After years of shredding our public health infrastructure and ill-advised minimal preparations for the next great global pandemic, the spreading swine flu threat is at last making clear the very real calamity that could be just around the corner. If not today, surely from the next epidemic.
The Obama administration's call on Congress Tuesday to allocate $1.5 billion for combating the virus is a start, but only a start. The RNs of the National Nurses Organizing Committee and California Nurses Association (NNOC/CNA) believe that far more is needed in federal action, in regulatory crackdown on insurance practices that potentially inhibit those who are infected from seeking help, and in global coordination.
From SARS to avian flu to the swine influenza, the only question has not been if, but when.
Three years ago, during the advent of an avian flu outbreak, in an article by Conn Hallinan and Carl Bloice in the national magazine of the National Nurses Organizing Committee, we warned that the "firewalls for stopping the next great pandemic are getting thinner."
If the swine flu or the next pandemic has only the fatality of the 1918-1919 global influenza pandemic -- 2.7 percent -- it would have a catastrophic effect. That pandemic killed 675,000 Americans and anywhere from 50 to 100 million people at a time when the world's population was less than a third what it is today, and when populations were far more isolated.
Obviously, there have been medical advances in the past 90 years. But on many other levels, conditions remain as precarious as ever.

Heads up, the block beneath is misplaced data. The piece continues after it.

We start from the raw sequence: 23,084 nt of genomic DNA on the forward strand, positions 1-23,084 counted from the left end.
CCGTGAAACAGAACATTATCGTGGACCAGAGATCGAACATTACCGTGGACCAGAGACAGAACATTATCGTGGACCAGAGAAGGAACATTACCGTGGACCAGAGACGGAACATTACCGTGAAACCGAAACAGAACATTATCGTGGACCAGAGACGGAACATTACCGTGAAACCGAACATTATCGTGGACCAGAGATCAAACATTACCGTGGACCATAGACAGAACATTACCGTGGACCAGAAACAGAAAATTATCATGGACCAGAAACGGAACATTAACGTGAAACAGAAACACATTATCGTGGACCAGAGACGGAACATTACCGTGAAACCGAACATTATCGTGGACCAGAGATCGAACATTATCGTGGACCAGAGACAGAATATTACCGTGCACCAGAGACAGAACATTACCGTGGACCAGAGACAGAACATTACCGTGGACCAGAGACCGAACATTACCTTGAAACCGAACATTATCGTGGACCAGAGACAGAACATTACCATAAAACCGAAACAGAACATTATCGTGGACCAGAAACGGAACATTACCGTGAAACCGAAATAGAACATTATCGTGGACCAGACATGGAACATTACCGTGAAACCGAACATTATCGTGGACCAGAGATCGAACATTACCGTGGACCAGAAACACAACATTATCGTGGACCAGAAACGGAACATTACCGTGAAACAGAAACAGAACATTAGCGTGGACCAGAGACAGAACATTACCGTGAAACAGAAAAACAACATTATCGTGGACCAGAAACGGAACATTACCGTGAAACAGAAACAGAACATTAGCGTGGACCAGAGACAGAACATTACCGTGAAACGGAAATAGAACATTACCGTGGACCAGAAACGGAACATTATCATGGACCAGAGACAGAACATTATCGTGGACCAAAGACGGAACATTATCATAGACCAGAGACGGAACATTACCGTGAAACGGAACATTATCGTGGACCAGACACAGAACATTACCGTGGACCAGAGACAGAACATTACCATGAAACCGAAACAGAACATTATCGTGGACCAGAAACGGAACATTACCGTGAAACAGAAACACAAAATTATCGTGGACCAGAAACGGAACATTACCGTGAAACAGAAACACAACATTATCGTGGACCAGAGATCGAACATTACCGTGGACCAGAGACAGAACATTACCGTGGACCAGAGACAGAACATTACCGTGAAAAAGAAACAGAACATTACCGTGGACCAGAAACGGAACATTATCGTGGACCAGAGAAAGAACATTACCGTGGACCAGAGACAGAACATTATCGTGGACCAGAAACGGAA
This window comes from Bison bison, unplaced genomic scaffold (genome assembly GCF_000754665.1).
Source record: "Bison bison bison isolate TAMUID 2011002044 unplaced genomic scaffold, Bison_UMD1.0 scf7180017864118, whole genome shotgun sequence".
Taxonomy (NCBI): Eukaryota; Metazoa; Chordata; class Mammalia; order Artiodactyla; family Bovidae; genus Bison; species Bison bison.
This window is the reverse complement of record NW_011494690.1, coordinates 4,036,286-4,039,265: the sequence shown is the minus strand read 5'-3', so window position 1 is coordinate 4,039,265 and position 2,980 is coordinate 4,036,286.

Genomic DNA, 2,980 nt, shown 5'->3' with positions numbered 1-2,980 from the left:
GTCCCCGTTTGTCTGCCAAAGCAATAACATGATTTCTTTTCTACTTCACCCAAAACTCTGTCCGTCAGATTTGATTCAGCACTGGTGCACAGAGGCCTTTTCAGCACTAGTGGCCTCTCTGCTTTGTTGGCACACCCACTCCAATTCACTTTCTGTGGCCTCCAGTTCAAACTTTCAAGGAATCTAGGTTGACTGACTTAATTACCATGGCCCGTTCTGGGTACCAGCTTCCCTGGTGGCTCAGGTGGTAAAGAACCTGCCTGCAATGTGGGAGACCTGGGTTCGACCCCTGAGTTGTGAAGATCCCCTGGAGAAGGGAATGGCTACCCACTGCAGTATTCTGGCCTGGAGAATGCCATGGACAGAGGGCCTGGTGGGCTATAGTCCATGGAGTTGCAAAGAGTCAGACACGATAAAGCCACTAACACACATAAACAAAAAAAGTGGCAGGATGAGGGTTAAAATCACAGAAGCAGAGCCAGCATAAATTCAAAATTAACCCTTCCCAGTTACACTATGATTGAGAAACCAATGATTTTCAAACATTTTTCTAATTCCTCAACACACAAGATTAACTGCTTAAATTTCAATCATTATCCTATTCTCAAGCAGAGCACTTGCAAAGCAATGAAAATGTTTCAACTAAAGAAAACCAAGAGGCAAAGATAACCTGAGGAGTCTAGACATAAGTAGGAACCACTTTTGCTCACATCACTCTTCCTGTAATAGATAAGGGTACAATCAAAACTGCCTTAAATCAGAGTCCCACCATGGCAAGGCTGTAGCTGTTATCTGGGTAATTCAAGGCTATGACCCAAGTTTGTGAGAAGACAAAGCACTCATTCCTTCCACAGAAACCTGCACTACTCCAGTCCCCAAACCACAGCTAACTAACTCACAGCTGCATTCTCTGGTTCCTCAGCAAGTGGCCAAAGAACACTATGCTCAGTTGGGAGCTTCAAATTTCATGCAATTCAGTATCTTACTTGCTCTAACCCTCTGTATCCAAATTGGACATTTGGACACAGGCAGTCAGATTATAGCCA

In the U.S., public health services are often first on the chopping block when budgets are tight -- such as the now evidently foolhardy decision of politicians to slash $870 million from the President's economic stimulus bill that was allotted to fight pandemics.
And many politicians compete to see who can transfer more resources from the public setting into the pockets of private healthcare corporations -- often while harvesting hefty campaign contributions from those same companies.
The result is a virtual decimation of many community clinics, especially in rural and medically underserved communities, and a starving of badly needed funds for public hospitals and services.
Over the past eight years especially, we've also seen a rash of hospital and emergency room closures, reductions in available hospital beds, and the type of equipment needed to fight pandemics. For example, in 2005, we noted, there were only 105,000 mechanical ventilators, between 75,000 and 80,000 of which are in constant use. Ventilators are particularly important if a pandemic takes on the characteristics of the 1918-1919 flu in which a major killer was acute respiratory distress syndrome.
Hospital and bed closures are all too often driven by the insatiable lust of healthcare industry corporations for greater profit that can be secured by relocating in wealthier communities or re-allocating resources to more profitable services, such as boutique clinics and surgery centers. Such is curse of our absurd reliance on the privatization of healthcare.